Learning phonograms in this way is so effective that our son started reading with just the basics before I could complete the materials. There is so much more that could be said about all that goes into spelling within a language and why things change and seem confusing. This type of program is excellent, and the rules can make the learning very fun. Our program taught the different sounds of each phonogram makes in the order of most-frequent occurrence. We chose to be very silly in learning the sounds. For example, “ough,” “four-letter ough,” we sang OH, OO, UF, OFF, AW, OW, to the tune of “Shave and haircut, two bits!”

    1. Christine Evak

      Yes to this 100 %. We need to be careful those words mentioned above are not English words. Teaching phonograms this was is brilliant and allows for spelling to happen alongside reading.

      1. alison Post author

        If your definition of “not English” is a word that comes from another language, then almost every word in English dictionaries is not English, as there are hardly any words left in English from the indigenous languages of England. Modern English is made up of Germanic, Old Norse, French, Latin and Greek words, plus borrowed words from hundreds of other languages, for example the word “coffee” came into English from Arabic via Turkish and Dutch. “Melee” (according to Etymology Online) came into English in the 1640s, and it’s in my Australian Concise Oxford Dictionary, so it’s definitely an English word now, its third sense being specific to Australian Rules football: “an incident (which brings detriment to the game) in which four or more players are involved”. You will not persuade Australian Rules Football fans that melee is not an English word. We can teach children that the accented ‘e’ and ‘ee’ at the end of cafe, pate, souffle, fiancee, matinee and melee are from French and that’s why they’re spelt this way, but I’m not sure how helpful it is to tell children they’re “not English”.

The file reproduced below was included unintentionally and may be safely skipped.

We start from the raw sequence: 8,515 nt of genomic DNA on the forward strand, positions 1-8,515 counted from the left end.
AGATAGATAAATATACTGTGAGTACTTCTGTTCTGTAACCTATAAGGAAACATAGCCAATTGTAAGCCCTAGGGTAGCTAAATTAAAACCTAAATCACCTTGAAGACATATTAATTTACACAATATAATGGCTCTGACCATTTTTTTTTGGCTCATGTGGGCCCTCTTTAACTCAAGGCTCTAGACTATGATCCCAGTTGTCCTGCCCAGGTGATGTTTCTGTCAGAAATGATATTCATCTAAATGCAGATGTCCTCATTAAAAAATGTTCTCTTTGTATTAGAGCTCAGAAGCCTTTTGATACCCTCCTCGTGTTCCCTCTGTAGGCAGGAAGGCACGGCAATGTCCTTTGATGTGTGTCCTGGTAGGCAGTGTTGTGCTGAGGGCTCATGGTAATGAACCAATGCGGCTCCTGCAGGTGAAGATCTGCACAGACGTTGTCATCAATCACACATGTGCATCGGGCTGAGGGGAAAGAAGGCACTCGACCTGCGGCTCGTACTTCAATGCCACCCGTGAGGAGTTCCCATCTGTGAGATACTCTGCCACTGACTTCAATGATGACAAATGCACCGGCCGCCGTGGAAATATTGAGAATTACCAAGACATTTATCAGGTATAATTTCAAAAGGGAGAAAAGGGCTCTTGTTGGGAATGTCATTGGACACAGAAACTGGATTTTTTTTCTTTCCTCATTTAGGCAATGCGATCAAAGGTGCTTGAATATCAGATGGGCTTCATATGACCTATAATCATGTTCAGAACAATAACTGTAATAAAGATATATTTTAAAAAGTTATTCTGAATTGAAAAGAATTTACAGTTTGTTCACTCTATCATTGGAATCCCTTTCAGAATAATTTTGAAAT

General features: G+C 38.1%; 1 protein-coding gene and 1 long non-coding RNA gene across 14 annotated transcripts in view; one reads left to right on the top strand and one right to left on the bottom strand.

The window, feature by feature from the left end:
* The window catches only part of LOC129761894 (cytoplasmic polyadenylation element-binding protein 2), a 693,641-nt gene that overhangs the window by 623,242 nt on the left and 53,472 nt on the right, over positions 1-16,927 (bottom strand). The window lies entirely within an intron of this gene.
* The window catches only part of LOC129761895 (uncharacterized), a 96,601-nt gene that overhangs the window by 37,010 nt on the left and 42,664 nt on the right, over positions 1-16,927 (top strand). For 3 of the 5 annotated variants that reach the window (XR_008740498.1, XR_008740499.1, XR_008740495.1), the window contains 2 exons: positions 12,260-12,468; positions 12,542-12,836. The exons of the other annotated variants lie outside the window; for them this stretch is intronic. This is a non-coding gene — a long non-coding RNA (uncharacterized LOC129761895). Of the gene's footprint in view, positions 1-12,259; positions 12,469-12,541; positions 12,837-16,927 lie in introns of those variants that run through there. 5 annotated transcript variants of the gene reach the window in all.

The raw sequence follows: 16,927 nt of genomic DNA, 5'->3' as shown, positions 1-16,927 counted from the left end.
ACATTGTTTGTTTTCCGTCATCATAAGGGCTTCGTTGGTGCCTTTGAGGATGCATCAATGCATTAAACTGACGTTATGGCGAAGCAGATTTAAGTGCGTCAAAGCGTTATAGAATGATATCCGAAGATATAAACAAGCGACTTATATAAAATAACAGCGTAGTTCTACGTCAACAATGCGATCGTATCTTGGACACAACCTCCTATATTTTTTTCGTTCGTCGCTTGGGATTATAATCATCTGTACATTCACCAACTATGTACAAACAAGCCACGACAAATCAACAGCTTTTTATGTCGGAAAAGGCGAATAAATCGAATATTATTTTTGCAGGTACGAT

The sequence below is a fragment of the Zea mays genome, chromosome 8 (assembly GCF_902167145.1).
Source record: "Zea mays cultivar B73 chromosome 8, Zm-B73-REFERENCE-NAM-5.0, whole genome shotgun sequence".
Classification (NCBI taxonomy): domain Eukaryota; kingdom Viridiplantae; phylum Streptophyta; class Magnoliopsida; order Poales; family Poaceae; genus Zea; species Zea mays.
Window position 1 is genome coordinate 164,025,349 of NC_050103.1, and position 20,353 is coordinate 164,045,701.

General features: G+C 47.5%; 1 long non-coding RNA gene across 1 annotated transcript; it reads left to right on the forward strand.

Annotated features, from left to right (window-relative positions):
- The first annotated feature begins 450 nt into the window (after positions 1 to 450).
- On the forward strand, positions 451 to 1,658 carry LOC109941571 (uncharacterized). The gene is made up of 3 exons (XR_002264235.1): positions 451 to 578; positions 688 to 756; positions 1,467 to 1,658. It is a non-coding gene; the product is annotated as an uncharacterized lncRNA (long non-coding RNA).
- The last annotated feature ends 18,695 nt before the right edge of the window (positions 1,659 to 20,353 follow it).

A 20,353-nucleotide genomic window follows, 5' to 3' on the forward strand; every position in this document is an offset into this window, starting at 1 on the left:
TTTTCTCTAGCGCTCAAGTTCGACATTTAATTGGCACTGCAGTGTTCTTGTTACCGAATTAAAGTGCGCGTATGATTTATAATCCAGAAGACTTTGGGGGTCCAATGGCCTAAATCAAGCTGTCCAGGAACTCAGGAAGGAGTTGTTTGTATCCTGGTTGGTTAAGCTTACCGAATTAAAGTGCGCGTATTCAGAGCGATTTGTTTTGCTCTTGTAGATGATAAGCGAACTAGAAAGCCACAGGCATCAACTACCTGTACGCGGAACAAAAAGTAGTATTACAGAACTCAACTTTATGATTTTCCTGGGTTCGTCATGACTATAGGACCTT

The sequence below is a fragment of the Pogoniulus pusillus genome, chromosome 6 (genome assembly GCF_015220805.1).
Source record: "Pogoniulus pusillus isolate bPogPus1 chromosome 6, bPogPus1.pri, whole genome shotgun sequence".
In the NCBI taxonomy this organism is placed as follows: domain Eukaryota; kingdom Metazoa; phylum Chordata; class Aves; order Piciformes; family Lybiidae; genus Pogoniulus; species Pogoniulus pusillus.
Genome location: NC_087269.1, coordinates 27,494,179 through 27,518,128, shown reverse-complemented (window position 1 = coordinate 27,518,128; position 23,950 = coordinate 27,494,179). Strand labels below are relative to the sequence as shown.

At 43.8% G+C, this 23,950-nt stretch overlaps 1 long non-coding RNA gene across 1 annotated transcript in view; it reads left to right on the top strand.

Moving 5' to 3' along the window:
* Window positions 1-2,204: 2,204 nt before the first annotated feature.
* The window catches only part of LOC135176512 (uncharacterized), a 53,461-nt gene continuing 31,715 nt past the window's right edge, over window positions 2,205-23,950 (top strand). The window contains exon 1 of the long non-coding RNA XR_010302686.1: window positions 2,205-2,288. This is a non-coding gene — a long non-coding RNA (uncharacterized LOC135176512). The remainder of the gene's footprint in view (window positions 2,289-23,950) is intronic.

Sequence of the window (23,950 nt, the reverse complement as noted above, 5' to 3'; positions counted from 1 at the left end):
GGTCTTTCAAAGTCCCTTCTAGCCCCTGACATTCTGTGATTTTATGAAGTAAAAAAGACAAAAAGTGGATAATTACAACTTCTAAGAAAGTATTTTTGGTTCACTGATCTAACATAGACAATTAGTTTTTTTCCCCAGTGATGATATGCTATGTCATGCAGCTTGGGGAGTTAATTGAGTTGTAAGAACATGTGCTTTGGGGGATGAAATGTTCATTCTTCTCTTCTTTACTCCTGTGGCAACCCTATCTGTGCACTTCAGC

2. Denise

    Whilst no program is perfect, teaching synthetic phonics using programs like LEM and the mnemonics on the yes phonics cards resulted in a drop of RTI need from 30% of the class (using sounds write) to 10-12% of the class using LEM at our school and has stayed at that ratio for as long as we used LEM in kindergarten. It is far better than teaching only the short sounds when the letter sounds are introduced.